Rapid rise yeast VS regular yeast

Gnancy

I never used rapid rise yeast before.

I wanted to try a cinnamon roll recipe that used a white cake mix as a short cut, and it called for 3 packets of regular yeast. My sister-in-law bought rapid rise yeast, so I used it and used all 3 packets, assuming it was like regular yeast. All I did differently was to mix it into the dry ingredients first, and add warmer-than-usual water. The only other ingredient was flour. Otherwise, I followed the recipe directions; mixing, kneading, leaving to rise about 30 minutes.

Oh my gosh! It rose up like nobody's business! I had trouble punching it down, and getting it flattened out enough to make the rectangle to roll up. Then, when I tried to cut slices for the rolls, I can't even describe what that was like. I finally wrestled the pieces into the pan, and put it in the fridge overnight to bake in the AM. When I took them out in the morning, the dough had risen EVEN IN THE REFRIGERATOR! I patted down the tops, and it kinda deflated them, at least they were even with the top of the 9X13 pan, and baked.

The finished rolls tasted fine, but I was afraid to ice them, because you couldn't really tell where one ended and another began, and I thought it would even be worse iced. I might try the recipe again with regular yeast, and I thought of using a spice cake mix with an apple filling, or an orange cake mix as a base.

So, my question is...does rapid rise yeast usually behave like this? Do you need a lot less of it than regular? The package said it can be used like regular. Maybe I should have shaped the rolls after kneading, without a first rise? Who has experience with rapid rise yeast?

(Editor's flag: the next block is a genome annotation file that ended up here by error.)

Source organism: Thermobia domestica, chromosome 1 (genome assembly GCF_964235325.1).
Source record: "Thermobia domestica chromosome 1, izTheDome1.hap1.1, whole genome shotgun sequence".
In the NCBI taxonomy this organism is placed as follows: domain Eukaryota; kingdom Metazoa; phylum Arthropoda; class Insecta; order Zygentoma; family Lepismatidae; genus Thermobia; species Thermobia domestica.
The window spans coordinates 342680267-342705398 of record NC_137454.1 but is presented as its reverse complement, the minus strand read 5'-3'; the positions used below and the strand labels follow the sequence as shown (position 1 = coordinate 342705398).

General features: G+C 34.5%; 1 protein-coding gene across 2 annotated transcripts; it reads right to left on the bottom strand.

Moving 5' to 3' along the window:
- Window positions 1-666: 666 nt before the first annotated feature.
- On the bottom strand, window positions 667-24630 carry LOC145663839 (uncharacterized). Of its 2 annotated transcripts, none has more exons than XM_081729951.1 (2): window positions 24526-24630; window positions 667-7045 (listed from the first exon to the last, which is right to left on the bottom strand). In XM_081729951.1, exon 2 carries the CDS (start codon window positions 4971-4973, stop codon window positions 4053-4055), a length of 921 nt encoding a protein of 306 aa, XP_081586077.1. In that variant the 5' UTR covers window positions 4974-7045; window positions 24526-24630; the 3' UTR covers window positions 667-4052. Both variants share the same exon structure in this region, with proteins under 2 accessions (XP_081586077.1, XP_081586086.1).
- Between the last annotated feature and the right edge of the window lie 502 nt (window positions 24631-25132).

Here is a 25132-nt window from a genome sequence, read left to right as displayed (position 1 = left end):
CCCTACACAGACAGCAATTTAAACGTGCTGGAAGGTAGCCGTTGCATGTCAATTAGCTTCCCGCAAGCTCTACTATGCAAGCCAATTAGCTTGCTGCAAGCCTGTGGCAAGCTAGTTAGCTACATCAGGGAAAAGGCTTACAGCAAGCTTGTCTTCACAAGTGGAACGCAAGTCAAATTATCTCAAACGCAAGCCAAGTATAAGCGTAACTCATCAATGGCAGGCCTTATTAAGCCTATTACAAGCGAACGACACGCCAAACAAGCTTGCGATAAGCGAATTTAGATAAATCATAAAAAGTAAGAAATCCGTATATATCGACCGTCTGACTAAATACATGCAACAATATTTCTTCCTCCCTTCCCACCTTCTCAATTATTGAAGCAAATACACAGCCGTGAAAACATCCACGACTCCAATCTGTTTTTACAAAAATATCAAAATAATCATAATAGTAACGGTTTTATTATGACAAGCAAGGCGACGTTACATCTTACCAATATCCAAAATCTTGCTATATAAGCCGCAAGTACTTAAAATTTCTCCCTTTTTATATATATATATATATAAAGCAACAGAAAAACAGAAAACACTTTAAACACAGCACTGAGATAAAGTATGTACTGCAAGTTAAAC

badge posted by: Gnancy on January 09, 2011 at 4:19 pm in Baking, yeast
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reply by: placebo on January 09, 2011 at 6:15 pm
placebo

I've never used rapid rise yeast, but I've been curious as to what the differences are. I've read about the different yeast types on the web, and there seems to be some confusing and conflicting information out there. Some say that instant yeast and rapid rise yeast are identical; others say they're different. Your experience suggests they're different.

I think rapid rise yeast is a type of instant yeast. This is why people confuse the two. But it's not the same as, say, SAF instant yeast, which is the type of yeast people usually mean when they refer to instant yeast. Rapid rise yeast is designed to be very active and rise quickly — minutes instead of an hour for the initial rise. Regular instant yeast, on the other hand, is like traditional active dry yeast; it just doesn't have to be dissolved in liquid beforehand. The first rise can take an hour or so as the yeast get going.

reply by: uninvited-guest on January 11, 2011 at 5:03 am
uninvited-guest

This is my understanding of it all:

1) Active dry yeast must be proofed first as it has a higher percentage of dead cells.

2) Instant yeast has fewer dead cells (and is a bit finer) so it can be added right to the dry ingredients.

3) Rapid rise yeast has even fewer dead cells, so not only do you add it to the dry ingredients, but the dough will rise almost twice as fast, resulting in the need to cut down rise times by 50%.

I don't know if cutting down the amount of Rapid rise yeast will "fix" it to respond as instant or active dry, and if so, how much would be equivalent. I almost recall having seen a chart somewhere (maybe a Shirley Corriher book?) that had yeast equivalencies... I know I have seen them for fresh, dry, and instant, but I can't remember if they had Rapid on the chart as well. I'm sure someone at KAF has this info.